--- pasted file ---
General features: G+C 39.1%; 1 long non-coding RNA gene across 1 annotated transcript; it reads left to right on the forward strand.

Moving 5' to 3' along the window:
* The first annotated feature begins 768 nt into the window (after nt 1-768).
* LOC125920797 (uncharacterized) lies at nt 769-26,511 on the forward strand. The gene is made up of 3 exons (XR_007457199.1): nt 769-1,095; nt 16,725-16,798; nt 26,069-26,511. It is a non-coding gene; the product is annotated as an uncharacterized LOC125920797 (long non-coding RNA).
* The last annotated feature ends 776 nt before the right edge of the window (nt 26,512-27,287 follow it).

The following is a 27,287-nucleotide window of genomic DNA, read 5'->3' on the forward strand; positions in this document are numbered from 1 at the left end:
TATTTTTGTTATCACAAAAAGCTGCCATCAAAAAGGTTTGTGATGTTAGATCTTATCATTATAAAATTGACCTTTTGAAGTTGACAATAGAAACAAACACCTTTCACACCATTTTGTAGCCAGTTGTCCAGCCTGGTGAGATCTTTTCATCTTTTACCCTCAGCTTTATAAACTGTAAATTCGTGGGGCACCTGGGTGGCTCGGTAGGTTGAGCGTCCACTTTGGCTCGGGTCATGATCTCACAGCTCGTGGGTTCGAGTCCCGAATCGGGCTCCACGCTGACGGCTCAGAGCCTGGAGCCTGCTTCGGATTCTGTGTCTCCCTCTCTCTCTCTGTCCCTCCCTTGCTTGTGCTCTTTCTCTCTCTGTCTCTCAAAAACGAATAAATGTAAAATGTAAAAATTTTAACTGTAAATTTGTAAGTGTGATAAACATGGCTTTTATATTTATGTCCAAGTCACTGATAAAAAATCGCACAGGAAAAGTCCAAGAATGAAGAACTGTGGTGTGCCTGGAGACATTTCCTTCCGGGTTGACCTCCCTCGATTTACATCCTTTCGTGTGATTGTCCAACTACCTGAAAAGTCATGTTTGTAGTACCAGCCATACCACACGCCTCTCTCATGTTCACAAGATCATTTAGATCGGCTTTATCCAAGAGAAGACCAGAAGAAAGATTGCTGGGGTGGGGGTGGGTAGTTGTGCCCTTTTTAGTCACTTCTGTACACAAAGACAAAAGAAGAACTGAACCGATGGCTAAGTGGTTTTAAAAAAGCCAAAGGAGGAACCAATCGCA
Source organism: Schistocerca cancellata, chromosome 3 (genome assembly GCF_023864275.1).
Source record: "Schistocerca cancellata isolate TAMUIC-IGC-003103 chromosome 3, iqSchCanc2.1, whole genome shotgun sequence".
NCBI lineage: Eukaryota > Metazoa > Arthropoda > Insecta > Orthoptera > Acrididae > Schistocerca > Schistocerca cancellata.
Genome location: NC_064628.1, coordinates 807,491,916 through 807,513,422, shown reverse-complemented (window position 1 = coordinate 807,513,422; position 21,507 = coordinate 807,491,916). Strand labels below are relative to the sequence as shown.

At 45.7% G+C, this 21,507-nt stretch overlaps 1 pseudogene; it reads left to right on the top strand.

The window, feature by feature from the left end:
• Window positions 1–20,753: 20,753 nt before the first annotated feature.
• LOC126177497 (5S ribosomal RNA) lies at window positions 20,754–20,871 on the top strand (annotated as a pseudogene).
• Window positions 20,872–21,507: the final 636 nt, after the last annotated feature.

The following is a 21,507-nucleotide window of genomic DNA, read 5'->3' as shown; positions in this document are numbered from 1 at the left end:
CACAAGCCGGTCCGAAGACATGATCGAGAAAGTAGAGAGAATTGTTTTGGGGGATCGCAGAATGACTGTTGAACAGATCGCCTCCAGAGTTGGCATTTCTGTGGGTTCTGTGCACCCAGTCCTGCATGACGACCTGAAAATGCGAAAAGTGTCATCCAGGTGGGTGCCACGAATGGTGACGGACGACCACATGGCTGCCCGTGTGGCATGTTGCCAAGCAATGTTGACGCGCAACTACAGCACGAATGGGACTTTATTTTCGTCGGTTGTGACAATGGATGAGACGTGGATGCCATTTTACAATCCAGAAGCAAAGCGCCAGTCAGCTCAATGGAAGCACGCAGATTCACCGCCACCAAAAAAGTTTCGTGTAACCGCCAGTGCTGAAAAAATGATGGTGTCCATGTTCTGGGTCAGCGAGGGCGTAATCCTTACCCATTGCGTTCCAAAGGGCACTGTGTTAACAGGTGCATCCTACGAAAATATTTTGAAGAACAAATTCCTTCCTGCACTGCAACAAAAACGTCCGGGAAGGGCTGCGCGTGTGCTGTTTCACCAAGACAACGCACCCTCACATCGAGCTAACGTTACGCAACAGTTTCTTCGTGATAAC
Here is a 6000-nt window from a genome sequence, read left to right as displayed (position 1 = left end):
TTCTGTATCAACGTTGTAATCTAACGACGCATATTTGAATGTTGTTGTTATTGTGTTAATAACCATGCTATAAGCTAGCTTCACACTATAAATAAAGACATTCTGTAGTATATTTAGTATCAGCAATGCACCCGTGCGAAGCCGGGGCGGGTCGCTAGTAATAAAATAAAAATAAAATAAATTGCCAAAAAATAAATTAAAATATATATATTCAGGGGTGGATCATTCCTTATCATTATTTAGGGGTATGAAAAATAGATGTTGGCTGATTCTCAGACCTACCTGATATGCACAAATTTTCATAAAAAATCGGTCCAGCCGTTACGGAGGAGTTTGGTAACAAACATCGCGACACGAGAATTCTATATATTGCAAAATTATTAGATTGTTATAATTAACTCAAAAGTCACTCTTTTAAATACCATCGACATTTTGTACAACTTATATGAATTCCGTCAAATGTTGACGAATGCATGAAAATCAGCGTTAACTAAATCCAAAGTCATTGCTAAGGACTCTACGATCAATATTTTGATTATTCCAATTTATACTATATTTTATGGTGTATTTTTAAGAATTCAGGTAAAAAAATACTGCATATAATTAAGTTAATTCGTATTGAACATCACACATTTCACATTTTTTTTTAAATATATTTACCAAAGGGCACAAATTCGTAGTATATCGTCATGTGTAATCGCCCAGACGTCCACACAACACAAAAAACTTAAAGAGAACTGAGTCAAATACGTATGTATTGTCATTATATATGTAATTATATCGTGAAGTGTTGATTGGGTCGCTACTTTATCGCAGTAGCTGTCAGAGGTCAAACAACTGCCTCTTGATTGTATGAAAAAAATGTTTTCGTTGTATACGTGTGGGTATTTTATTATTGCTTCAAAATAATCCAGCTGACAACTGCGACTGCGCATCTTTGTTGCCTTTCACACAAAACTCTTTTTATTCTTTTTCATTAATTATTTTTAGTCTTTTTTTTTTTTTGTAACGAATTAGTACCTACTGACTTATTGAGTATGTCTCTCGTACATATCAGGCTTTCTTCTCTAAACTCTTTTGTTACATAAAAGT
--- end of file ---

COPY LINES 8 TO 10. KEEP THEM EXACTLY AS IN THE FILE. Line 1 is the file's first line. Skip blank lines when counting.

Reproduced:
Source organism: Schistocerca cancellata, chromosome 3 (genome assembly GCF_023864275.1).
Source record: "Schistocerca cancellata isolate TAMUIC-IGC-003103 chromosome 3, iqSchCanc2.1, whole genome shotgun sequence".
NCBI lineage: Eukaryota > Metazoa > Arthropoda > Insecta > Orthoptera > Acrididae > Schistocerca > Schistocerca cancellata.